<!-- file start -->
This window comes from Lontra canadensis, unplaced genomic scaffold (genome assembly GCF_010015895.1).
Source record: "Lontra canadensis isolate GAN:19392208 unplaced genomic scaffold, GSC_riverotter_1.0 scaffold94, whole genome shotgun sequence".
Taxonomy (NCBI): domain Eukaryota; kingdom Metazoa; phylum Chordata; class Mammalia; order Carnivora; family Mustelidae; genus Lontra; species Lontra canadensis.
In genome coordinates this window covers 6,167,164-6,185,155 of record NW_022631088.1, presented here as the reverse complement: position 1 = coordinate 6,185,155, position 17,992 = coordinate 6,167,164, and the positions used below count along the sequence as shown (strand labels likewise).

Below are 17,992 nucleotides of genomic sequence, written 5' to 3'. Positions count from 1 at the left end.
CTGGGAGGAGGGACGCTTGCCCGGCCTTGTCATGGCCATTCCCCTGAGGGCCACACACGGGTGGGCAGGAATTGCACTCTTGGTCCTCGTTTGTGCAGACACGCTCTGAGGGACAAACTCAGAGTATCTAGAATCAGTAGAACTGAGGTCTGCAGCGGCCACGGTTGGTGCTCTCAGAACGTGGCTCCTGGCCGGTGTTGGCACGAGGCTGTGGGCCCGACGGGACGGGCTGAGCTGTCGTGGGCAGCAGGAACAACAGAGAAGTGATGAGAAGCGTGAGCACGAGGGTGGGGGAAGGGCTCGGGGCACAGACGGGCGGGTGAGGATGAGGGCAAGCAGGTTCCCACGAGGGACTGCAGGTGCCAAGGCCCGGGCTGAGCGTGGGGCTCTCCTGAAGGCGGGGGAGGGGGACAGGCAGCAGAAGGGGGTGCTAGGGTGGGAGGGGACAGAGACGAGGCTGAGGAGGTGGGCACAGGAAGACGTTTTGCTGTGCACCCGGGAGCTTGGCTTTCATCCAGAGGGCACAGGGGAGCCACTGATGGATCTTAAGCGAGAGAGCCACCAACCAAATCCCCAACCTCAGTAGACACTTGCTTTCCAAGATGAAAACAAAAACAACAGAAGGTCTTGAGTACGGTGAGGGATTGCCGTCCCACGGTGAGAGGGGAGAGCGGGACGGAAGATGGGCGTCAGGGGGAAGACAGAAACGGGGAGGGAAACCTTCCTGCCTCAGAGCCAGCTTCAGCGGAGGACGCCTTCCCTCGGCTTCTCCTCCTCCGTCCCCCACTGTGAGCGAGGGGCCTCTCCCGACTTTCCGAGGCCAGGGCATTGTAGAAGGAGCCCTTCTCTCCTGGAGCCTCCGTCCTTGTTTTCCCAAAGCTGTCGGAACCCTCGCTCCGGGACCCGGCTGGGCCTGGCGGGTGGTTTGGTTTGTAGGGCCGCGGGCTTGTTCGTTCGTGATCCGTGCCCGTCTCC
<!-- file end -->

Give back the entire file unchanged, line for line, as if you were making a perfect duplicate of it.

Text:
This window comes from Lontra canadensis, unplaced genomic scaffold (genome assembly GCF_010015895.1).
Source record: "Lontra canadensis isolate GAN:19392208 unplaced genomic scaffold, GSC_riverotter_1.0 scaffold94, whole genome shotgun sequence".
Taxonomy (NCBI): domain Eukaryota; kingdom Metazoa; phylum Chordata; class Mammalia; order Carnivora; family Mustelidae; genus Lontra; species Lontra canadensis.
In genome coordinates this window covers 6,167,164-6,185,155 of record NW_022631088.1, presented here as the reverse complement: position 1 = coordinate 6,185,155, position 17,992 = coordinate 6,167,164, and the positions used below count along the sequence as shown (strand labels likewise).

Below are 17,992 nucleotides of genomic sequence, written 5' to 3'. Positions count from 1 at the left end.
CTGGGAGGAGGGACGCTTGCCCGGCCTTGTCATGGCCATTCCCCTGAGGGCCACACACGGGTGGGCAGGAATTGCACTCTTGGTCCTCGTTTGTGCAGACACGCTCTGAGGGACAAACTCAGAGTATCTAGAATCAGTAGAACTGAGGTCTGCAGCGGCCACGGTTGGTGCTCTCAGAACGTGGCTCCTGGCCGGTGTTGGCACGAGGCTGTGGGCCCGACGGGACGGGCTGAGCTGTCGTGGGCAGCAGGAACAACAGAGAAGTGATGAGAAGCGTGAGCACGAGGGTGGGGGAAGGGCTCGGGGCACAGACGGGCGGGTGAGGATGAGGGCAAGCAGGTTCCCACGAGGGACTGCAGGTGCCAAGGCCCGGGCTGAGCGTGGGGCTCTCCTGAAGGCGGGGGAGGGGGACAGGCAGCAGAAGGGGGTGCTAGGGTGGGAGGGGACAGAGACGAGGCTGAGGAGGTGGGCACAGGAAGACGTTTTGCTGTGCACCCGGGAGCTTGGCTTTCATCCAGAGGGCACAGGGGAGCCACTGATGGATCTTAAGCGAGAGAGCCACCAACCAAATCCCCAACCTCAGTAGACACTTGCTTTCCAAGATGAAAACAAAAACAACAGAAGGTCTTGAGTACGGTGAGGGATTGCCGTCCCACGGTGAGAGGGGAGAGCGGGACGGAAGATGGGCGTCAGGGGGAAGACAGAAACGGGGAGGGAAACCTTCCTGCCTCAGAGCCAGCTTCAGCGGAGGACGCCTTCCCTCGGCTTCTCCTCCTCCGTCCCCCACTGTGAGCGAGGGGCCTCTCCCGACTTTCCGAGGCCAGGGCATTGTAGAAGGAGCCCTTCTCTCCTGGAGCCTCCGTCCTTGTTTTCCCAAAGCTGTCGGAACCCTCGCTCCGGGACCCGGCTGGGCCTGGCGGGTGGTTTGGTTTGTAGGGCCGCGGGCTTGTTCGTTCGTGATCCGTGCCCGTCTCC